Posted on: 4 June 2015
Workplace injuries can be one of the most devastating experiences that many people will encounter in their lives. Whether it results in a permanent disability or a lengthy recovery, individuals can find their lives turn upside down when they are injured on the job. Fortunately, the law requires businesses to carry worker's compensation insurance for these instances, but this is a type of insurance that many people are uninformed about. Having the following two questions answers should help you to better understand how this protection applies to your situation.
What If The Accident Happens In Another State?
There are many jobs that require the workers to travel across the country. Whether it is as a salesman or a construction worker, injuries that happen in far away states may seem like they will be more complicated, but this is not usually the case. In most instances, the worker will be covered under the workers' compensation law of the state where their employer is located.
However, this distance can make it a little more difficult to obtain the copies of the required medical records if you require emergency treatment. In these instances, you will need to notify your employer of the situation as soon as possible so that they can start the process of requesting these documents.
Do The Benefits Continue Being Paid If The Worker Dies?
Some workplace injuries can result in permanent disabilities, and these cases will require the worker to be paid compensation for the remainder of their lives. Unfortunately the worker's family, these benefits will usually be stopped if they die. Yet, it should be noted that there may be times when these benefits may continue following the passing of the worker.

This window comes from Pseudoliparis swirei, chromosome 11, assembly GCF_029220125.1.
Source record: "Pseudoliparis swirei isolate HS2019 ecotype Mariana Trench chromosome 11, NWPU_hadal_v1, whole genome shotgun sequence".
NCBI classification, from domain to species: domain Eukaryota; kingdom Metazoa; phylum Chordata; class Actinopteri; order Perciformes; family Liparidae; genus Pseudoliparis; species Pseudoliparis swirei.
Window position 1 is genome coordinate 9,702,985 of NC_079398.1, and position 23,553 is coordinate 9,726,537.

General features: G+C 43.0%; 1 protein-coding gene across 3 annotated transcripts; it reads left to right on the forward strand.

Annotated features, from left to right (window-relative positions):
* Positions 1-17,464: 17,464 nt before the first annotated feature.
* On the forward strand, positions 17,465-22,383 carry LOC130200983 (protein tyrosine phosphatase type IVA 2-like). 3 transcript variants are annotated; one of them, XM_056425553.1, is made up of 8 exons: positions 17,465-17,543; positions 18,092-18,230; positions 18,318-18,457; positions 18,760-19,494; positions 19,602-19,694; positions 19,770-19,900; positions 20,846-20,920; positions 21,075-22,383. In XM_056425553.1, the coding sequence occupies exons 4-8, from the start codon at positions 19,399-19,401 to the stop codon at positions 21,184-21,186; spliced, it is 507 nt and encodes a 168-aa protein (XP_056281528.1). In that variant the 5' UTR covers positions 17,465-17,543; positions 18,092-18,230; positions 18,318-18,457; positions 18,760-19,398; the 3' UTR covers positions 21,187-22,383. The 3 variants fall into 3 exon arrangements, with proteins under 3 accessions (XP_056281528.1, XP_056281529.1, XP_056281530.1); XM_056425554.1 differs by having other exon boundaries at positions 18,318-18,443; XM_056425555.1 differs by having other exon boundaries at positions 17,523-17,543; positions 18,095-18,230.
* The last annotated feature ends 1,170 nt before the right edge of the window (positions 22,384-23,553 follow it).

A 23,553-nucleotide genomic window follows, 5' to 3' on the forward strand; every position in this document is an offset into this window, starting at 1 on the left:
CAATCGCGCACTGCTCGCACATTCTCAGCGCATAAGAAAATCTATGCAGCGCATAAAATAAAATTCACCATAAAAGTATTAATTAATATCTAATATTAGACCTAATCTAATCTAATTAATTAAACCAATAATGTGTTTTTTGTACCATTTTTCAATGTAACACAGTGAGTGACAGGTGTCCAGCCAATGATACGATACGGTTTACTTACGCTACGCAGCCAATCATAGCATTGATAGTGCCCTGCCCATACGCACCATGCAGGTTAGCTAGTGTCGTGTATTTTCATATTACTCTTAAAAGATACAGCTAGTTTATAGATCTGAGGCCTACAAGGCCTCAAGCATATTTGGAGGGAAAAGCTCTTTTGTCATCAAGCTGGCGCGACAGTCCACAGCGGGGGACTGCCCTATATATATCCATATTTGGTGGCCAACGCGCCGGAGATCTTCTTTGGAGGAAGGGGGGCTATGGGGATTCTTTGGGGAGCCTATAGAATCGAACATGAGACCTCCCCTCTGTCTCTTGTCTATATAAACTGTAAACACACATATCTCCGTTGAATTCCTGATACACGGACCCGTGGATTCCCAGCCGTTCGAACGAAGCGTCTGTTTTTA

This will require the family to prove that the worker's death was directly related to the injury that they suffered while on the job. Sadly, this can be an extremely complicated task for a variety reasons. As a result, you should always seek the counsel of an experienced workers compensation attorney. These professionals will be able to provide you with the guidance that you need to successfully navigate this process.
Filing for worker's compensation benefits can be a stressful process because most people seldom understand this process. A lack of knowledge and experience with this process can further add to the stress of filing for these benefits. By knowing how injuries that happen in different states are handled and what happens when the worker dies, you will be much better prepared to go through this process.Share